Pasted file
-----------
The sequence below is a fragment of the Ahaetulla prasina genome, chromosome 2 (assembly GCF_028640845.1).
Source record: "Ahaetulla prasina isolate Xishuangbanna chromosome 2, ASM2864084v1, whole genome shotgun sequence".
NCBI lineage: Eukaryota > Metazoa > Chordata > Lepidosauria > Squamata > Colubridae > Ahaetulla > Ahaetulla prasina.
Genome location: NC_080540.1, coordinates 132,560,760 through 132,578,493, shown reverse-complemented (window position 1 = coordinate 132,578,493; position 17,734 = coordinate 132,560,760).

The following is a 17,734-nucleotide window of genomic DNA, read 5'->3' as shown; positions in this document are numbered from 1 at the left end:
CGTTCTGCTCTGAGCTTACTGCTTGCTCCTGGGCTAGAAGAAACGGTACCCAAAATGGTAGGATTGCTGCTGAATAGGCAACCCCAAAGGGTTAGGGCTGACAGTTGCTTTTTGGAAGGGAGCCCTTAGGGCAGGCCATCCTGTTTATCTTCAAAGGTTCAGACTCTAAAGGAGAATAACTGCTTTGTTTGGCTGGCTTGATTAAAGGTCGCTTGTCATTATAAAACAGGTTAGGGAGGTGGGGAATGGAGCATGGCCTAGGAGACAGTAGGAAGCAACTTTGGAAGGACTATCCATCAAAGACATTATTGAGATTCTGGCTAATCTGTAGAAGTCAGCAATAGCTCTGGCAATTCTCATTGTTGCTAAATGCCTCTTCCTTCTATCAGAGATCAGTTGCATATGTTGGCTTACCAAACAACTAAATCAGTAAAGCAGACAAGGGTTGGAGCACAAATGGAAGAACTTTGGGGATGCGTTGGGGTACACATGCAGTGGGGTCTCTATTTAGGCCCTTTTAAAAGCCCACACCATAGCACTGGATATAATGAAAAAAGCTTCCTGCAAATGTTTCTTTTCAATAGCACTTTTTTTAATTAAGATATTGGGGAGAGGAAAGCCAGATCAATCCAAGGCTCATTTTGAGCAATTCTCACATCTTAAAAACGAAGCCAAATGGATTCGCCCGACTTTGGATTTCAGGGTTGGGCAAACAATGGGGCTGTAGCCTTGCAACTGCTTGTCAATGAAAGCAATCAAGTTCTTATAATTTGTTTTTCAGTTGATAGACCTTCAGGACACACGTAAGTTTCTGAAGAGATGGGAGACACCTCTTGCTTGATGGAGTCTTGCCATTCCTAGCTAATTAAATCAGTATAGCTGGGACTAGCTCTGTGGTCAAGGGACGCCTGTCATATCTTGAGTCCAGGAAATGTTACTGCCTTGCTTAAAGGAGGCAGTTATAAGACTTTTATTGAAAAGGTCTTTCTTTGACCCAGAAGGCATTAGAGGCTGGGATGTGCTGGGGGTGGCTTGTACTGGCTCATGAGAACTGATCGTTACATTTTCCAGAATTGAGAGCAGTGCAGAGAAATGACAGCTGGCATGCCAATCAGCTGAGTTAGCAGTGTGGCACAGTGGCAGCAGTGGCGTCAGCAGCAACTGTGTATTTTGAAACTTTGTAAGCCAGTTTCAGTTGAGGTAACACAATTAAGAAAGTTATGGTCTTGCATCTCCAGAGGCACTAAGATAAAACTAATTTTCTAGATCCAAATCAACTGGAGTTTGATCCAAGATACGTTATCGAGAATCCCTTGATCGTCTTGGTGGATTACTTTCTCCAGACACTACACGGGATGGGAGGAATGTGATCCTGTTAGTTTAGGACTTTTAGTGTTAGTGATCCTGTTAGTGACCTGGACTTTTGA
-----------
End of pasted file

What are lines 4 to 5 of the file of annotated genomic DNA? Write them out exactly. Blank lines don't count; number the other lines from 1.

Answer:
Genome location: NC_080540.1, coordinates 132,560,760 through 132,578,493, shown reverse-complemented (window position 1 = coordinate 132,578,493; position 17,734 = coordinate 132,560,760).

The following is a 17,734-nucleotide window of genomic DNA, read 5'->3' as shown; positions in this document are numbered from 1 at the left end: